Jenny Wren suddenly became sober. "Peter," said she very earnestly, "take my advice and go to school to Old Mother Nature for awhile. What I have told you is true, every word of it. You have a cousin down in the Sunny South who spends half his time in the water. What is more, I suspect that you and Jumper have other relatives of whom you've never heard. Such ignorance would be laughable if it were not to be pitied. This is what comes of never having traveled. Go to school to Old Mother Nature for a while, Peter. It will pay you." With this, Jenny Wren flew away to hunt for Mr. Wren that they might decide where to make their home for the summer.
Peter tried to believe that what Jenny Wren had told him was nothing but a story, but do what he would, he couldn't rid himself of a little doubt. He tried to interest himself in the affairs of the other little people of Old Orchard, but it was useless. That little doubt kept growing and growing. Could it be possible that Jenny Wren had spoken the truth? Could it be that he really didn't know what relatives he had or anything about them? Of course Old Mother Nature could tell him all he wanted to know. And he knew that whatever she might tell him would be true.
Finally that growing doubt, together with the curiosity which has led poor Peter to do so many queer things, proved too much for him and he started for the Green Forest to look for Old Mother Nature. It didn't take long to find her. She was very busy, for there is no time in all the year when Old Mother Nature has quite so much to do as in the spring.
"If you please, Old Mother Nature," said Peter timidly but very politely, "I've some questions I want to ask you."
Old Mother Nature's eyes twinkled in a kindly way. "All right, Peter," she replied. "I guess I can talk and work at the same time. What is it you want to know?"
"I want to know if it is true that there are any other members of the Rabbit and the Hare family besides my big cousin, Jumper, who lives here in the Green Forest, and myself."
Old Mother Nature's eyes twinkled more than ever. "Why, of course, Peter," she replied. "There are several other members. You ought to know that. But then, I suppose you don't because you never have traveled. It is surprising how little some folks know about the very things they ought to know most about."
Peter looked very humble and as if he felt a little bit foolish. "Is—is—is it true that way down in the Sunny South I have a cousin who loves to spend his time in the water?" stammered Peter.
"It certainly is, Peter," replied Old Mother Nature. "He is called the Marsh Rabbit, and he is more nearly your size, and looks more like you, than any of your other cousins."
Peter gulped as if he were swallowing something that went down hard. "That is what Jenny Wren said, but I didn't believe her," replied Peter meekly. "She said she had often watched him swimming about like Jerry Muskrat."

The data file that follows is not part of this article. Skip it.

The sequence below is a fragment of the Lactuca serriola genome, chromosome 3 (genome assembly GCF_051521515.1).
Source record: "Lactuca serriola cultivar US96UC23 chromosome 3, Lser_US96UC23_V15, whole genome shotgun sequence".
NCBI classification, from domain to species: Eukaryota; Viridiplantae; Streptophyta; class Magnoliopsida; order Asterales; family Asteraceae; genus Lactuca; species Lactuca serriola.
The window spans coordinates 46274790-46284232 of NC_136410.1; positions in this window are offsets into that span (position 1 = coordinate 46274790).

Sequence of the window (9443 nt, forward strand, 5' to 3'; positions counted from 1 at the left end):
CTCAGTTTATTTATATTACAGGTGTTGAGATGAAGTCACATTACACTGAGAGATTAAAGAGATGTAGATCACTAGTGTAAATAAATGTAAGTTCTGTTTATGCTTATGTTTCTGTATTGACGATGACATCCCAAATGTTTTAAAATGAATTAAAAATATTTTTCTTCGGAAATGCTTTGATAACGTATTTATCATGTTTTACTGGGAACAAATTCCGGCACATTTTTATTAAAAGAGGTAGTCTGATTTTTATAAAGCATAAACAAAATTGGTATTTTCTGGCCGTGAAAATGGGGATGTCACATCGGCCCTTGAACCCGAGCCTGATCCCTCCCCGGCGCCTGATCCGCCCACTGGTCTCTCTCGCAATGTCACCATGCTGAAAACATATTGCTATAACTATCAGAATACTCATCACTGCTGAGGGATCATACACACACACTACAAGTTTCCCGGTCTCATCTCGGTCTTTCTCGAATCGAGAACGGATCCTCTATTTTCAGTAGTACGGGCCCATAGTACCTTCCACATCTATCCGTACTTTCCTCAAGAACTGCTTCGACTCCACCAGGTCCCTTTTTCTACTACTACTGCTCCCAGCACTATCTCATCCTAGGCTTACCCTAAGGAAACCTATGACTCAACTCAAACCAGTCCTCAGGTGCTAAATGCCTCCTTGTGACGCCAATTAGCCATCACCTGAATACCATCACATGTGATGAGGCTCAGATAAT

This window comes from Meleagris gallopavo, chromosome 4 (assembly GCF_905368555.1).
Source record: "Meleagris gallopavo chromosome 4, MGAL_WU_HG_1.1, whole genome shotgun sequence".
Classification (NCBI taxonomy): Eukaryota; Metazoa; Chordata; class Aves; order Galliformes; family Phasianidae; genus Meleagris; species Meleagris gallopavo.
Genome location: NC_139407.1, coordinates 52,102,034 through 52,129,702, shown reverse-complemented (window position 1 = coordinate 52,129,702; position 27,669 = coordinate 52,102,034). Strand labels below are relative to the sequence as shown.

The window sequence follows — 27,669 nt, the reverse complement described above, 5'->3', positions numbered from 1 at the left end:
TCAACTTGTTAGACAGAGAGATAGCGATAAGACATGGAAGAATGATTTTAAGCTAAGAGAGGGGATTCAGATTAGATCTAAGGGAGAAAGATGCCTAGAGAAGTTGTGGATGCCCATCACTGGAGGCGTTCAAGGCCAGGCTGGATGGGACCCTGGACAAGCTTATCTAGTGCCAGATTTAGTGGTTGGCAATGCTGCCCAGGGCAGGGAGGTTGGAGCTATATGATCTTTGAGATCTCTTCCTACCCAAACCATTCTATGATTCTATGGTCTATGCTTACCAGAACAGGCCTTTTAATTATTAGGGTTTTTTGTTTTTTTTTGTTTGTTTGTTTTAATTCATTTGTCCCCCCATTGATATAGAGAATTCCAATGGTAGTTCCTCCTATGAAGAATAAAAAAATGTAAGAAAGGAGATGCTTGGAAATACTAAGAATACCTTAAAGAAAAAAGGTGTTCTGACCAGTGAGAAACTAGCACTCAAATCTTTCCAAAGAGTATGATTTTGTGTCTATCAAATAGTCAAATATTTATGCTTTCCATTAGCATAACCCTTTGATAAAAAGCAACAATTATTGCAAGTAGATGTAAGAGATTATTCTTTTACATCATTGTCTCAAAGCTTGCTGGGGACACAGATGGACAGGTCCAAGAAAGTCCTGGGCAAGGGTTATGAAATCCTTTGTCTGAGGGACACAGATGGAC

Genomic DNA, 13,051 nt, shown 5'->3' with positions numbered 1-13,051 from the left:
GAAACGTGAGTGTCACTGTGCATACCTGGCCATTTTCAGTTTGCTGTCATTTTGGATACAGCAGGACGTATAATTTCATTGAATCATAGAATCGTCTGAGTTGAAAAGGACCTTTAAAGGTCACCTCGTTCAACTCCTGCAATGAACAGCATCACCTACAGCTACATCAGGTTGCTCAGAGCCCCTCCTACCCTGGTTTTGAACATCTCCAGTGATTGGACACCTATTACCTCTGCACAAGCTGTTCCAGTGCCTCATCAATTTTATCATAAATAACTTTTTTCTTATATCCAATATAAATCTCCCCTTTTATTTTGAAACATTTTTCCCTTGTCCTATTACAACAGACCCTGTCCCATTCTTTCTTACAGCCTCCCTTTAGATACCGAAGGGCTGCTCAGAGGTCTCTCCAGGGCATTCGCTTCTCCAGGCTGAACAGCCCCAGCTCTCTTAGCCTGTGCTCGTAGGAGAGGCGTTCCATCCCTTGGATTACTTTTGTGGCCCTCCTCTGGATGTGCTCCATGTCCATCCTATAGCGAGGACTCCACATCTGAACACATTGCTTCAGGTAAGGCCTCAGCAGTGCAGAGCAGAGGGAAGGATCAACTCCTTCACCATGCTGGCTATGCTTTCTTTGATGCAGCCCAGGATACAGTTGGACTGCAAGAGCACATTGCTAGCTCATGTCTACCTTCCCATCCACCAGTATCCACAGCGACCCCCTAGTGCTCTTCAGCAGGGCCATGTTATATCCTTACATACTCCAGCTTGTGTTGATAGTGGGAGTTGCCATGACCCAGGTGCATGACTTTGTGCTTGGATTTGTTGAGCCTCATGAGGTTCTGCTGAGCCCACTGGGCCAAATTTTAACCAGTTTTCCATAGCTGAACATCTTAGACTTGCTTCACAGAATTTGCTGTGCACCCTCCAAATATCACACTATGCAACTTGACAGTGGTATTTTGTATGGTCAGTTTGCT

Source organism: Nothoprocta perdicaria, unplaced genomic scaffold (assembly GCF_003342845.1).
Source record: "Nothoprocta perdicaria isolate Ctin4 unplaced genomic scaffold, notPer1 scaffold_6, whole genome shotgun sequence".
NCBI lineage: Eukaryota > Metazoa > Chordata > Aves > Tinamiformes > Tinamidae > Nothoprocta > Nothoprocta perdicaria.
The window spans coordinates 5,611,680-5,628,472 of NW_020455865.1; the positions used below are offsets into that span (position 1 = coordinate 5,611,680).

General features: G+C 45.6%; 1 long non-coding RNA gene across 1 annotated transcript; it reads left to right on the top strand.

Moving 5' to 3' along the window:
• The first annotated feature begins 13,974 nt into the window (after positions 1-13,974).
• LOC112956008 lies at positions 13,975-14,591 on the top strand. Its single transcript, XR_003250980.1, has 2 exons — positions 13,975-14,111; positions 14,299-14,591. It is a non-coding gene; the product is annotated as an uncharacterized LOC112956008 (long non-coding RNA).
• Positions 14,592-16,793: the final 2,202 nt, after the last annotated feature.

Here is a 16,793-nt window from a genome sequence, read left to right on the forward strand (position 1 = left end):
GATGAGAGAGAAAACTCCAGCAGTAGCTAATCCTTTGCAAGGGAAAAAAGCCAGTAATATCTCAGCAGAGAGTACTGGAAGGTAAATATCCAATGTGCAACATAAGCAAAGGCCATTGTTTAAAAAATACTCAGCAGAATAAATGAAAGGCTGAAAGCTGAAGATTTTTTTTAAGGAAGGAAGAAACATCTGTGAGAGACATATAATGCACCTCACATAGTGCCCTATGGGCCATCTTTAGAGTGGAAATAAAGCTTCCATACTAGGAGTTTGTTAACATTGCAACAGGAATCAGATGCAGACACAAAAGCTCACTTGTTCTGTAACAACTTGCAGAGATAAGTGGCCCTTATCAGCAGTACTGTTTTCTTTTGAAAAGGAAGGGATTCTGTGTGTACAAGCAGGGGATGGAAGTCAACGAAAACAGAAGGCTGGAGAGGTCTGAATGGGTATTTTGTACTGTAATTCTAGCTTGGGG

Old Mother Nature nodded. "Quite true. Quite true," said she. "He is quite as much at home in the water as on land, if anything a little more so. He is one member the family who takes to the water, and he certainly does love it. Is there anything else you want to know, Peter?"
Peter shifted about uneasily and hesitated. "What is it, Peter?" asked Old Mother Nature kindly. "There is nothing in the Great World equal to knowledge, and if I can add to your store of it I will be very glad to."
Peter took heart. "If—if you please, Mother Nature, I would like to learn all about my family. May come to school to you every day?"
Old Mother Nature laughed right out. "Certainly you may go to school to me, old Mr. Curiosity," said she. "It is a good idea; a very good idea. I'm very busy, as you can see, but I'm never too busy to teach those who really want to learn. We'll have a lesson here every morning just at sun-up. I can't be bothered any more to-day, because it is late. Run along home to the dear Old Briar-patch and think up some questions to ask me to-morrow morning. And, by the way, Peter, I will ask YOU some questions. For one thing I shall ask you to tell me all you know about your own family. Now scamper along and be here to-morrow morning at sun-up."
"May I bring my cousin, Jumper the Hare, if he wants to come?" asked Peter, as he prepared to obey Old Mother Nature.
"Bring him along and any one else who wants to learn," replied Old Mother Nature kindly.
Peter bade her good-by in his most polite manner and then scampered as fast as he could go, lipperty-lipperty-lip, to the dear Old Briar-patch. There he spent the remainder of the day thinking up questions and also trying to find out how much he really did know about his own family.
CHAPTER II Peter and Jumper go to School
Hardly had jolly, round, red Mr. Sun thrown off his rosy blankets and begun his daily climb up in the blue, blue sky when Peter Rabbit and his cousin, Jumper the Hare, arrived at the place in the Green Forest where Peter had found Old Mother Nature the day before. She was waiting for them, ready to begin the first lesson.
"I am glad you are so prompt," said she. "Promptness is one of the most important things in life. Now I am very, very busy these days, as you know, so we will begin school at once. Before either of you ask any questions, I am going to ask some myself. Peter, what do you look like? Where do you live? What do you eat? I want to find out just how much you really know about yourself."
Peter scratched one ear with a long hind foot and hesitated as if he didn't know just how to begin. Old Mother Nature waited patiently. Finally Peter began rather timidly.
"Of course," said he, "the only way I know how I look is by the way the other members of my family look, for I've never seen myself. I suppose in a way I look like all the rest of the Rabbit family. I have long hind legs and short front ones. I suppose this is so I can make long jumps when I am in a hurry."